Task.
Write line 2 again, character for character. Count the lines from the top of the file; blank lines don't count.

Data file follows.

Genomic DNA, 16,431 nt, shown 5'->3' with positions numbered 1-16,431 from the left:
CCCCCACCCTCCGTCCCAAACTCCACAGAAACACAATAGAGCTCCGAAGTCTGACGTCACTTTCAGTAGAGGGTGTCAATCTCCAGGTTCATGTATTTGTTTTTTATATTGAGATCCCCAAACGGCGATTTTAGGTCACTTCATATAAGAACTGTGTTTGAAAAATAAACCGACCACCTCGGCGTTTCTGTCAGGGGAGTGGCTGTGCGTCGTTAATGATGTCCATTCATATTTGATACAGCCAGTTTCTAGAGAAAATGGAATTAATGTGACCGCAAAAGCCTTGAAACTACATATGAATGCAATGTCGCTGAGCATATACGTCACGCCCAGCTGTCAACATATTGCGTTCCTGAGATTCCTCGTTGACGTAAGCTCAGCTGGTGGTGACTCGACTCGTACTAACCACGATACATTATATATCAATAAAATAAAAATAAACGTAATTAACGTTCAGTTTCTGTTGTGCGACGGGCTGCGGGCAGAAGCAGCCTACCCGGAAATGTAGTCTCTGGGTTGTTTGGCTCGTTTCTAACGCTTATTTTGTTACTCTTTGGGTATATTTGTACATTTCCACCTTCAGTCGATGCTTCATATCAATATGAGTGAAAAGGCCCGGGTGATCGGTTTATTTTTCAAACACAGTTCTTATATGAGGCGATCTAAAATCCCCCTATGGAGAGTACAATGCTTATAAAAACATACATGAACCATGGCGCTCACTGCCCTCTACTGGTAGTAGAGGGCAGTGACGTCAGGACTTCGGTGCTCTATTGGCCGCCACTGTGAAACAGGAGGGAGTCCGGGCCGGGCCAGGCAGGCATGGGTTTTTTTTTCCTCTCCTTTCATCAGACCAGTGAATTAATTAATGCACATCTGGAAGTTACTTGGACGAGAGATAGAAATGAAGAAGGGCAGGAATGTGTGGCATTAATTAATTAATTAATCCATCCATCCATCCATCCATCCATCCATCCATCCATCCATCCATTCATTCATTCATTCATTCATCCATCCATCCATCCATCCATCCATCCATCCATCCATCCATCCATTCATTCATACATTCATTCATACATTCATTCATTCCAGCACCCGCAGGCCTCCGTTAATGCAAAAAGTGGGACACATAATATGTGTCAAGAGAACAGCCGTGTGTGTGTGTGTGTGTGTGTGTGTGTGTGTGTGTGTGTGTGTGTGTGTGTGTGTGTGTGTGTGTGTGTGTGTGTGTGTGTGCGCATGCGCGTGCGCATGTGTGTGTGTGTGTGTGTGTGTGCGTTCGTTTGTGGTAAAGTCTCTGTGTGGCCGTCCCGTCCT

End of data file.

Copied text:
CCCCCACCCTCCGTCCCAAACTCCACAGAAACACAATAGAGCTCCGAAGTCTGACGTCACTTTCAGTAGAGGGTGTCAATCTCCAGGTTCATGTATTTGTTTTTTATATTGAGATCCCCAAACGGCGATTTTAGGTCACTTCATATAAGAACTGTGTTTGAAAAATAAACCGACCACCTCGGCGTTTCTGTCAGGGGAGTGGCTGTGCGTCGTTAATGATGTCCATTCATATTTGATACAGCCAGTTTCTAGAGAAAATGGAATTAATGTGACCGCAAAAGCCTTGAAACTACATATGAATGCAATGTCGCTGAGCATATACGTCACGCCCAGCTGTCAACATATTGCGTTCCTGAGATTCCTCGTTGACGTAAGCTCAGCTGGTGGTGACTCGACTCGTACTAACCACGATACATTATATATCAATAAAATAAAAATAAACGTAATTAACGTTCAGTTTCTGTTGTGCGACGGGCTGCGGGCAGAAGCAGCCTACCCGGAAATGTAGTCTCTGGGTTGTTTGGCTCGTTTCTAACGCTTATTTTGTTACTCTTTGGGTATATTTGTACATTTCCACCTTCAGTCGATGCTTCATATCAATATGAGTGAAAAGGCCCGGGTGATCGGTTTATTTTTCAAACACAGTTCTTATATGAGGCGATCTAAAATCCCCCTATGGAGAGTACAATGCTTATAAAAACATACATGAACCATGGCGCTCACTGCCCTCTACTGGTAGTAGAGGGCAGTGACGTCAGGACTTCGGTGCTCTATTGGCCGCCACTGTGAAACAGGAGGGAGTCCGGGCCGGGCCAGGCAGGCATGGGTTTTTTTTTCCTCTCCTTTCATCAGACCAGTGAATTAATTAATGCACATCTGGAAGTTACTTGGACGAGAGATAGAAATGAAGAAGGGCAGGAATGTGTGGCATTAATTAATTAATTAATCCATCCATCCATCCATCCATCCATCCATCCATCCATCCATCCATTCATTCATTCATTCATTCATCCATCCATCCATCCATCCATCCATCCATCCATCCATCCATCCATTCATTCATACATTCATTCATACATTCATTCATTCCAGCACCCGCAGGCCTCCGTTAATGCAAAAAGTGGGACACATAATATGTGTCAAGAGAACAGCCGTGTGTGTGTGTGTGTGTGTGTGTGTGTGTGTGTGTGTGTGTGTGTGTGTGTGTGTGTGTGTGTGTGTGTGTGTGTGTGTGTGCGCATGCGCGTGCGCATGTGTGTGTGTGTGTGTGTGTGTGCGTTCGTTTGTGGTAAAGTCTCTGTGTGGCCGTCCCGTCCT